Objective Morality

First, let’s define these two words:

ob·jec·tive
əbˈjektiv/
adjective

1. (of a person or their judgment) not influenced by personal feelings or opinions in considering and representing facts.
“historians try to be objective and impartial”
synonyms:    impartial, unbiased, unprejudiced, nonpartisan, disinterested, neutral, uninvolved, even-handed, equitable, fair, fair-minded, just, open-minded, dispassionate, detached, neutral
“I was hoping to get an objective and pragmatic report”

mo·ral·i·ty
məˈralədē/
noun

1. principles concerning the distinction between right and wrong or good and bad behavior.
synonyms:    ethics, rights and wrongs, ethicality More

Together it is “A set of principles concerning the distinction between right and wrong or good and bad behavior that is not influenced by personal feelings or opinions in considering and representing facts.”

In other words, if you have a standard of morality that cannot be influenced by your own feelings, you can have objective morality.

My proposed standard:

1) Does the action cause unnecessary mental, physical or emotional suffering?

Note: some suffering is necessary and even good for us, such as the mental anguish a child “suffers” when denied a cookie. Yes, it is possible to objectively show giving the child the cookie would do more harm than good. i.e. too many sweets are bad for your teeth along with other possible health risks such as increased risk of diabetes.

One could argue about whether something is necessary or not, but good luck justifying how the harm caused to a rape victim might be necessary. One scenario might be “Rape the girl or the whole village dies.” But then the person making the threat would be the one acting immoral since the threat is really what is unnecessary and to be forced to make such a horrible choice is really just that…a horrible choice.

2) Does the action diminish the other person in some meaningful way?

Example: Stealing diminishes another person’s wealth, however, stealing from someone with an excess of resources likely won’t diminish the other person in a meaningful way and if the theft was to reduce suffering such as feeding your starving family, it can easily be argued that the theft was more moral than allowing your family to starve. A theft that doesn’t meaningfully diminish another, but equally doesn’t reduce the suffering of others, such as illegally downloading music, is unnecessary and thus can be said to do more harm than good.  I admit that there is some subjectivity to what constitutes “meaningful”, but I think it can be defined as “if it causes the person to suffer undue hardship”.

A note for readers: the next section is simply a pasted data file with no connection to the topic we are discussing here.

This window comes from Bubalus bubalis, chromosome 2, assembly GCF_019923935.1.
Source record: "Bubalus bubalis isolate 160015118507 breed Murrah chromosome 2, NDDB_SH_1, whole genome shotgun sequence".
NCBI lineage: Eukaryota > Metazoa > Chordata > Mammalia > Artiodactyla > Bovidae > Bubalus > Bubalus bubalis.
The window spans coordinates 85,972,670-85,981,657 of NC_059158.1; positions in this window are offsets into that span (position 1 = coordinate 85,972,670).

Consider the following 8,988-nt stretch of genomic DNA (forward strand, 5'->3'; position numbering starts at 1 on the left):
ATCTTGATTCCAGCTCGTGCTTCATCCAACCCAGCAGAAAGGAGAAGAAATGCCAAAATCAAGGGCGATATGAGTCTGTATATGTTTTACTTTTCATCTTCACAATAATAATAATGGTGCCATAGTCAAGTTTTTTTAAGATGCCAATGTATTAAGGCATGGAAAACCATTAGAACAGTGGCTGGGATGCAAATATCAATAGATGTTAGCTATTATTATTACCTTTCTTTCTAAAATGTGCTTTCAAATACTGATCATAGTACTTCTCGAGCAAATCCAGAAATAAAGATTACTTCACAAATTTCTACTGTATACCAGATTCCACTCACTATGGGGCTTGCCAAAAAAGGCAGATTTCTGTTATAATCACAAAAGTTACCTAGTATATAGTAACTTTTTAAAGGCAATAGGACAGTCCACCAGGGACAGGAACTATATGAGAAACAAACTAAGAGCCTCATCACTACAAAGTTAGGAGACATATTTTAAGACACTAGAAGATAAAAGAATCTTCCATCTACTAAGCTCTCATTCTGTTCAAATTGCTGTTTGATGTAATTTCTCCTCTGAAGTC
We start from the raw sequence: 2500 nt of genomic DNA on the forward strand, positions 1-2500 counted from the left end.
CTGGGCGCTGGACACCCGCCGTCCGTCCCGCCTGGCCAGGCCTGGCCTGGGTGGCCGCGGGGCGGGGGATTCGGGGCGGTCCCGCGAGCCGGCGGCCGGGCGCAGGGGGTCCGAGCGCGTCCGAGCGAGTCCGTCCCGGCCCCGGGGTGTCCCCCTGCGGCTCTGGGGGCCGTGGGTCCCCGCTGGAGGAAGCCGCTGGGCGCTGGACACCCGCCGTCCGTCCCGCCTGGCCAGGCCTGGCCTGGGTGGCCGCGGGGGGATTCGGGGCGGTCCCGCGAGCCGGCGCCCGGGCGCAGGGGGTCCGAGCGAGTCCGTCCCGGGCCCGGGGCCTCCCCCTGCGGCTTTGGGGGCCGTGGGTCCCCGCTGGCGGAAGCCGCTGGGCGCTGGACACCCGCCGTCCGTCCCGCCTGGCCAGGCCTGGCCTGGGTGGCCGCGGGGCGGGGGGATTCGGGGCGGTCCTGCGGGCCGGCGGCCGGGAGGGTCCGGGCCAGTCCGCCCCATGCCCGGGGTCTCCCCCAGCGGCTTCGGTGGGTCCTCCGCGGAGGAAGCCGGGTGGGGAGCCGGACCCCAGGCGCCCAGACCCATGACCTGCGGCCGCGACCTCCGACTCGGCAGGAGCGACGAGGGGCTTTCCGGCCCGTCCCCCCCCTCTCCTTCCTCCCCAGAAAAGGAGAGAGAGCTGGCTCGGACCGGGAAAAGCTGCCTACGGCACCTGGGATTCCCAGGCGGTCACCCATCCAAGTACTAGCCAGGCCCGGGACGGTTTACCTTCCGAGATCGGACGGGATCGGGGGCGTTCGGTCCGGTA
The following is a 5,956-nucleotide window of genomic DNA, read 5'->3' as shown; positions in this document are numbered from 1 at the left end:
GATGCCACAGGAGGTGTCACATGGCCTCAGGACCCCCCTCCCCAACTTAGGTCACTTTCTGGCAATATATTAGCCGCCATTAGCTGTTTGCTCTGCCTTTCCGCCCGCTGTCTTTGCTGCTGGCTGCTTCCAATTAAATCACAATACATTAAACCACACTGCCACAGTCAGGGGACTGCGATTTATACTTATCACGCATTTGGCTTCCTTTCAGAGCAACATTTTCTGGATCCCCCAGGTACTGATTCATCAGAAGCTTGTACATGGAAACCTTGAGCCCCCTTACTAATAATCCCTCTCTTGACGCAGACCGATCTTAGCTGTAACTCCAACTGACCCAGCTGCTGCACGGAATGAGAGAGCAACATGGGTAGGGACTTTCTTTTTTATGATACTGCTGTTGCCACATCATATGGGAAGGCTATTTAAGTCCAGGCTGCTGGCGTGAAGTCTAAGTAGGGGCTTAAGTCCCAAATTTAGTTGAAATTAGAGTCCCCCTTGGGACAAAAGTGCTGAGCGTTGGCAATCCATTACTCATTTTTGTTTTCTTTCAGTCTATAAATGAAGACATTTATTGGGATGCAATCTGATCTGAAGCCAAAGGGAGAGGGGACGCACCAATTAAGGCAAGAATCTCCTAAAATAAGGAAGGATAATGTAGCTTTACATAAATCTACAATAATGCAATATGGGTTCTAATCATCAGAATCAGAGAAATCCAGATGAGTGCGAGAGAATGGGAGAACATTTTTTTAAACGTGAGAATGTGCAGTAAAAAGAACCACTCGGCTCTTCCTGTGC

If the answer is “Yes” to either 1 or 2, it’s objectively immoral. It is difficult for personal feelings or preferences to rationally influence the answer, at least not in a way that can’t further be examined objectively to remove the personal bias.

Is God required to have objective morality? No, you just need a standard to compare the behavior to.

Sam Harris has a great TED talk discussing how science can answer moral questions. I recommend anyone with questions about this give it a go.

Until next time, keep drinking the Kool-Aid.

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4 thoughts on “Objective Morality

  1. Wil C. Fry

    “…if you have a standard of morality that cannot be influenced by your own feelings, you can have objective morality.”

    I suspect that when theists speak of “objective morality”, they’re not using the same definition of “objective” that you’ve quoted here, though this seems to be the most common meaning in all other contexts. Oxford, for example, lists the next definition as: “Not dependent on the mind for existence; actual.” Just as the Earth’s orbit is a matter of actual objective fact, regardless of the existence of humans, many (most?) theists believe morality is an actual objective fact in the Universe, with or without humanity’s opinion on the subject.

    And yes, I remember that you addressed this elsewhere too, and quite well, if I recall. You asked a theist whether *that* morality was subject to God’s whims or whether God was subject to that morality. If the former, then it’s still subjective (to God), and if the latter, then God isn’t omnipotent. (Something along those lines.)

    A theist, of course, would argue that it’s not quite so simple, that objective morality and God are kind of bound up together in one neat bundle, that it is part of God’s nature and therefore became part of the universe when he created it. (Which to me sounds like a baseless assertion arising from zero evidence for both God and its objective morality.)

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